Compared to other anti-dementia medications, memantine was associated with the highest risk of pneumonia, according to a recent study conducted by University of Finland researchers. Findings from the study are published in the Annals of Medicine.
Alzheimer’s disease patients have a higher risk of pneumonia but the specific risks associated with anti-dementia treatments are unknown. A group of researchers aimed to compare the risk of pneumonia with the use of donepezil, oral rivastigmine, transdermal rivastigmine, galantamine, and memantine.
Data from a nationwide cohort of community-dwelling individuals with Alzheimer’s disease in Finland during 2005–2011 who started monotherapy with acetylcholinesterase inhibitor or memantine (n=65,481) were included in the study. Using Cox proportional hazard models, study authors calculated the risk of hospitalization or death due to pneumonia.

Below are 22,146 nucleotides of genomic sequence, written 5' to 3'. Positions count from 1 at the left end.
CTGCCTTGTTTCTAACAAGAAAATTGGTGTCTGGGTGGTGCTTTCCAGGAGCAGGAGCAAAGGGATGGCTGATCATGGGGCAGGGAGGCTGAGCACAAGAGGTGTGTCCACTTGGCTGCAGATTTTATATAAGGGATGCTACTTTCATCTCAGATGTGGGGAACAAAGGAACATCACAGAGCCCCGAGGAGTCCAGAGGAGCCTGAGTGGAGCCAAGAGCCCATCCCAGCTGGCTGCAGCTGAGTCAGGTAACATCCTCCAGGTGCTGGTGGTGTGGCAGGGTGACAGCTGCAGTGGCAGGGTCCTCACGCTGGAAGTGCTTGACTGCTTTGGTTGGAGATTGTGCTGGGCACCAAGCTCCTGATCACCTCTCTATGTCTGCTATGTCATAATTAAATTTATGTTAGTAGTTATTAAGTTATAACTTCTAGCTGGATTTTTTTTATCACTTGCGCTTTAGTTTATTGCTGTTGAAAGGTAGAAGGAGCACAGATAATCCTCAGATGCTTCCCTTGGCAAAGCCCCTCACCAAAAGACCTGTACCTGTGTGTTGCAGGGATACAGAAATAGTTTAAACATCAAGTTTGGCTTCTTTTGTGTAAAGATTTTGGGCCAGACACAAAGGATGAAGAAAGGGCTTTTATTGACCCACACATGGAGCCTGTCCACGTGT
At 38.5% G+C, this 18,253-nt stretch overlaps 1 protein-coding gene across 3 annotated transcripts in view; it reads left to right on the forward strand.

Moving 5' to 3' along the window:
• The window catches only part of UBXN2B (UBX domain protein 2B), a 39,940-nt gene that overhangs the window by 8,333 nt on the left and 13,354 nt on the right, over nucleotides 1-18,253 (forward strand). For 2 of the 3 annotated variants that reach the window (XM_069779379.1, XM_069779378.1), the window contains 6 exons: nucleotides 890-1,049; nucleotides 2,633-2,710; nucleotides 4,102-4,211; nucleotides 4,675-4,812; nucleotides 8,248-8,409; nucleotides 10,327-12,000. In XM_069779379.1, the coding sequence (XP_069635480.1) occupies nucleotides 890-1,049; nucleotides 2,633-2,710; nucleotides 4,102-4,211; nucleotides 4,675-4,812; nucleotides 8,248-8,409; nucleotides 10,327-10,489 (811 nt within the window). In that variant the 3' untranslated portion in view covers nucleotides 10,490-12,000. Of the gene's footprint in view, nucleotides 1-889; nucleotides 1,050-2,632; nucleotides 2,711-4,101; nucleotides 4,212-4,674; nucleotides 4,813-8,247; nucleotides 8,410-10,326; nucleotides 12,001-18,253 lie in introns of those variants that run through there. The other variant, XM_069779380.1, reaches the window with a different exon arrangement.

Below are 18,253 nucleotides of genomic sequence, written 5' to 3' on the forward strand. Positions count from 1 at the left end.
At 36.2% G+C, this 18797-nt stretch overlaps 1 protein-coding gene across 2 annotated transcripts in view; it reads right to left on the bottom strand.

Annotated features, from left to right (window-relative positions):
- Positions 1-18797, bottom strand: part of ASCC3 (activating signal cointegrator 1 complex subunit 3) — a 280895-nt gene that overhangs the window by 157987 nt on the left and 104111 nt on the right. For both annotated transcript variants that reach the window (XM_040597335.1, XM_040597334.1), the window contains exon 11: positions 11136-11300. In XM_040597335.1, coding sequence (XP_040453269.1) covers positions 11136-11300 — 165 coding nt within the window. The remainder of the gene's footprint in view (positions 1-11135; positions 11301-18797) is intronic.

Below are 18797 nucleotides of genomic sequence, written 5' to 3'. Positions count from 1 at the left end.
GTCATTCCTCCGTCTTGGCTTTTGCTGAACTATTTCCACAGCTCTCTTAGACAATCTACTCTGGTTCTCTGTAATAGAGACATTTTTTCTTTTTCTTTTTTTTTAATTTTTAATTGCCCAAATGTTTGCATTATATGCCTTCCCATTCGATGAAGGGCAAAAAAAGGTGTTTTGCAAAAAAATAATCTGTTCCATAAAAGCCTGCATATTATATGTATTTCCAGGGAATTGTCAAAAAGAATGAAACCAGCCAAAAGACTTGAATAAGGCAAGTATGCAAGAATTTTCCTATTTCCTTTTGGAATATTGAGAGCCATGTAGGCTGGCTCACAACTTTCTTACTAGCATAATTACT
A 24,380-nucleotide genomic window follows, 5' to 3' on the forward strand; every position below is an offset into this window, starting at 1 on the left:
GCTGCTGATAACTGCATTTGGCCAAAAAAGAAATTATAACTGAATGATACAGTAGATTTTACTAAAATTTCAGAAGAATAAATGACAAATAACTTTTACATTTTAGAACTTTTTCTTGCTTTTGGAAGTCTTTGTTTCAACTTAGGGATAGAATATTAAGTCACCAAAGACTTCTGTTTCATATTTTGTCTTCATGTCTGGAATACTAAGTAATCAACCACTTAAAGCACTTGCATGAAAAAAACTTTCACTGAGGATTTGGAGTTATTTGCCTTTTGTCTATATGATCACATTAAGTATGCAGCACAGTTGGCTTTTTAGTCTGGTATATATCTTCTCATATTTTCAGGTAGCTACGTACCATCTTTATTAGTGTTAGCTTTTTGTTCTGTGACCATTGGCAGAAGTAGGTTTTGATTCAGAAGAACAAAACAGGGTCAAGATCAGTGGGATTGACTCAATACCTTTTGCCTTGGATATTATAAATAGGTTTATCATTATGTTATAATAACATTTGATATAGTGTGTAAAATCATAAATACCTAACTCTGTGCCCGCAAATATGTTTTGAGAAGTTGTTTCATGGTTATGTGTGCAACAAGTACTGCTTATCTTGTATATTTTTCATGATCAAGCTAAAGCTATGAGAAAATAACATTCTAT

They found that patients using the rivastigmine patch (adjusted hazard ratio [HR] 1.15, 95% CI: 1.04–1.27) and memantine (HR 1.59, 95% CI: 1.48–1.71) had a greater risk of pneumonia compared to patients using donepezil. Use of oral rivastigmine (HR 1.08, 95% CI: 0.98–1.19) and galantamine (HR 0.91, 95% CI: 0.83–1.00) were not associated with an increased risk of pneumonia.
Even after adjusting for comorbidities, use of psychotropic medications, or inverse probability of treatment weighting, the results did not change.
The authors concluded that for this patient population, the increased risk of pneumonia should be considered when deciding on therapy.
For more information visit tandfonline.com.